What exactly are our children doing online? Watching kids unwrap toys on YouTube? Discovering weird new dances on TikTok? Sending selfies on Snapchat?

A 37-year-old mother decided to find out. As part of the research for her work (she works for BARK, a child monitoring app for parents and schools), she took to Instagram in disguise as an 11-year-old girl. How many online predators this attracted is just shocking!

What are our children doing online? 

The mum outlines her experience in MEDIUM, as she transformed into Bailey – an 11-year-old student wearing glittery nail polish, a hoody and scrunchies on her wrist.

The picture posted to Instagram was “a generic, innocuous selfie of Bailey with an ear-to-ear smile”.

It was captioned, “V excitedd to see my friends this weekend at Carly’s party. ILYSM!!” #friends.

what are children doing online
Source: Medium

The photo is blurred so we can’t see exactly what ‘Bailey’s’ face looks like. But this isn’t the point. As far as the world is concerned, Bailey is 11.

The majority of 11-year-olds are still prepubescent. Menstration hasn’t started and they’re generally not yet wearing bras that are categorised by letter-and-number sizes. Their hobbies and interests vary, but largely they’re not thinking about sexual relationships or sex organs or sex at all.

But their predators are.”

Over the course of one week, over 52 men reached out to the 11-year-old girl

52 men.

Almost immediately after sharing a photo on Instagram, Bailey had three new requests for conversations.

As ‘Bailey’ explains, they all started the same way – telling her she was beautiful, asking her how long she’d been a model, asking if she had a boyfriend.

Within 5 minutes another online predator @ XXXastrolifer is sending Bailey a video of himself masturbating.

Another instagrammer, @ XXXthisguy66, is talking blow jobs and sex, sending pictures of his erect penis, and requesting naked photos back.

By the end of two-and-a-half hours, I’ve had seven video calls, ignored another two dozen of them, text-chatted with 17 men and seen the genitalia of 11 of those. 

I’ve also fielded (and subsequently denied) multiple requests for above-the-waist nudity (in spite of being clear that Bailey’s breasts have not yet developed) and below-the-waist nudity.”

This is terrifying, right? As a mum with a 9-year-old daughter and an 11-year-old son, it makes me want to throw their devices in the ocean.

Youth digital engagement platform Year13 recently shared that teens are spending upwards of three hours per day on social media according to their latest What Gen Z Actually Do Online report.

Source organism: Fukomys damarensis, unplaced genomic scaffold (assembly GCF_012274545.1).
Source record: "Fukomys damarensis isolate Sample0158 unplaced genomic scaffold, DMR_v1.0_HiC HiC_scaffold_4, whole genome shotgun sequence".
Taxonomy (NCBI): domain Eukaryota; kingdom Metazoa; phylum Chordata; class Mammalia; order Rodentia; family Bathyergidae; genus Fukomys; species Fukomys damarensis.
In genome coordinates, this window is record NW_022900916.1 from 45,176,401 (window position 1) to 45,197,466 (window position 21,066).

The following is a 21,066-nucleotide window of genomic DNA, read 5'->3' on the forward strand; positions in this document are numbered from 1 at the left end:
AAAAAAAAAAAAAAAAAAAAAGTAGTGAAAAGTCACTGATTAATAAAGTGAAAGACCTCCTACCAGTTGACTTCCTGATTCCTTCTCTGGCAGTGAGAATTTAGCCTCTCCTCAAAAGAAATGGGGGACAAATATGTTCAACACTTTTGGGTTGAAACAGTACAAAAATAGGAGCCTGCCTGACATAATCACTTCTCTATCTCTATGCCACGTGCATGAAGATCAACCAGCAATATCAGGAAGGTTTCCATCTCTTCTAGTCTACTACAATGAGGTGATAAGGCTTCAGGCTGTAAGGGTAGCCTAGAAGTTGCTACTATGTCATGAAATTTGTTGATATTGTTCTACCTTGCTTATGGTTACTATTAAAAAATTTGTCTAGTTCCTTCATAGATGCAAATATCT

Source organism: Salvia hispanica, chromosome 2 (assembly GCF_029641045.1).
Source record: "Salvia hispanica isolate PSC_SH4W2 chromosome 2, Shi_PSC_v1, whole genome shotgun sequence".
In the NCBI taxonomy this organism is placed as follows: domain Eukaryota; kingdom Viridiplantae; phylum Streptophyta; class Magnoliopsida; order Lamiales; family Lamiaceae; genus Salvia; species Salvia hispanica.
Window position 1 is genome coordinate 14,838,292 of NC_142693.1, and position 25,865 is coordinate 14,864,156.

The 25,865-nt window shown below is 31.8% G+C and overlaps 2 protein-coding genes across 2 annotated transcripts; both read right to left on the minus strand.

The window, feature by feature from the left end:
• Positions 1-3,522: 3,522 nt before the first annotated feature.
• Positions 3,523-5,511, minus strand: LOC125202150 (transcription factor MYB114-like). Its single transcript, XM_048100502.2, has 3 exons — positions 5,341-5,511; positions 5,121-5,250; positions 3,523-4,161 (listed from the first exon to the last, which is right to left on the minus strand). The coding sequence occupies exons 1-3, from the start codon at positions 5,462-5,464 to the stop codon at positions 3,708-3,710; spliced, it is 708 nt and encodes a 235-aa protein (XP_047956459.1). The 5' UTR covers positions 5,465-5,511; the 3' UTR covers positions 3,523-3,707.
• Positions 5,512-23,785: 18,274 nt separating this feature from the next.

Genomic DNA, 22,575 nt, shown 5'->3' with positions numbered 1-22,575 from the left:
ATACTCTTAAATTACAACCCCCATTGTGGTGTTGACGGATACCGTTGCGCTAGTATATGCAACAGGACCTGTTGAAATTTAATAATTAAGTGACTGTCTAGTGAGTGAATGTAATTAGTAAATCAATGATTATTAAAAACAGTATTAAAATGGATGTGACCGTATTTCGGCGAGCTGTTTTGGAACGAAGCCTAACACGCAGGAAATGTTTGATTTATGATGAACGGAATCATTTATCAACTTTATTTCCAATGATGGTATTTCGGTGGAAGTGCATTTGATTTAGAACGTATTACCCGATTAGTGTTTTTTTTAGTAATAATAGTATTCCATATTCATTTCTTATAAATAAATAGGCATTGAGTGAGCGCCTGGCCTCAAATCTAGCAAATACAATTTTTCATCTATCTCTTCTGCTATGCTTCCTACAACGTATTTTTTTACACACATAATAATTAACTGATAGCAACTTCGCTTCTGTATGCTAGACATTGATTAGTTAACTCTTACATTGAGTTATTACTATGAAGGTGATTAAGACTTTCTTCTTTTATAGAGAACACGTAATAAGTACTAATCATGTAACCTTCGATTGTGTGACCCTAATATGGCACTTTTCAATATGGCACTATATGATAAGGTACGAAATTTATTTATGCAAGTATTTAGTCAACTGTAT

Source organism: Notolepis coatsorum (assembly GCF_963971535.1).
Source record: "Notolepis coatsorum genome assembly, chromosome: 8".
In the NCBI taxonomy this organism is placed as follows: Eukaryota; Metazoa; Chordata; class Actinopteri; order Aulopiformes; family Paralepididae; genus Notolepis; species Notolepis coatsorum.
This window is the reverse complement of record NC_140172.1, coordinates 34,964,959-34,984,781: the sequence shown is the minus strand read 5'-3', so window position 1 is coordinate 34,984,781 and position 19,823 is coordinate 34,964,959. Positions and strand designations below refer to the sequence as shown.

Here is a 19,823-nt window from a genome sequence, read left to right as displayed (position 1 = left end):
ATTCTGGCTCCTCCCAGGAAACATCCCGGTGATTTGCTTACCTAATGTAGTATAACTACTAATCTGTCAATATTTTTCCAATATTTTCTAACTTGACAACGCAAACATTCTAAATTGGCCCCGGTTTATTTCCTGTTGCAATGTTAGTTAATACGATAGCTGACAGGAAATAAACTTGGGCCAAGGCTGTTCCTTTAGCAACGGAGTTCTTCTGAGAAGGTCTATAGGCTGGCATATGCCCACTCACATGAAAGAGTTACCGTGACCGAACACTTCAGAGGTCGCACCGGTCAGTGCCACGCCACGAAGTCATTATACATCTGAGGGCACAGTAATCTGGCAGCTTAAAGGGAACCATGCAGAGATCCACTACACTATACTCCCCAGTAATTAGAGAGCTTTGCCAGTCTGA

But could these kinds of sick exchanges really be happening to our kids? And how can we make sure it’s not?


Here are 9 easy ways to protect your children from online predators

  1. Communicate with them regularly – Find out who they’ve been interacting with on their smart devices and games. Ask them what people are talking about at school.
  2. Check their devices – If you’re worried they’re in danger, as a parent you have a right to look at their phone messages and apps. Even if they’re angry with you, it could be necessary.
  3. Supervise and limit devices – Nothing replaces parental supervision and education for kids about cyber safety.
  4. Choose age-appropriate social media –  If you don’t know about, understand or have your own account to the requested app, you need to tick all these boxes before you let your child have it!
  5. Be your child’s friend – Whatever platform(s) you decide are suitable for your child make it a rule that they must be your friend or connection.
  6. Promote the STOP, BLOCK, TELL Rule – If someone messages or emails content that’s threatening, explicit or rude, this is the process that should be adhered to. Firstly the child must stop responding and then block the person or people sending the content. It is imperative the child then tells a trusted adult what has happened.
  7. Teach them the concept of privacy – Remind your child to never give out personal information such as their home address, school name or telephone number in a public message such as chat or newsgroups.
  8. Set rules for technology use  – Having clear boundaries about technology use, in a positive and respectful way, will assist in keeping honest communication lines open and technology use safely contained.
  9. Understand you will need to evolve – As your child grows, how and why they are online will change. Your knowledge of what they are using needs to evolve, literally, as they grow.

Likely the rules you applied to them as a 7-year-old will be vastly different from that of a 10 or 15-year-old. Be sure to stay abreast of what your child is using and show them the respect of adjusting the rules and expectations of them as they mature. The online predators are everywhere.

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Author

Born and raised in Canada, Jenna now lives in Far North Queensland with her tribe. When the mum-of-three is not writing, you can find her floating in the pool, watching princess movies, frolicking on the beach, bouncing her baby to sleep or nagging her older kids to put on their pants.

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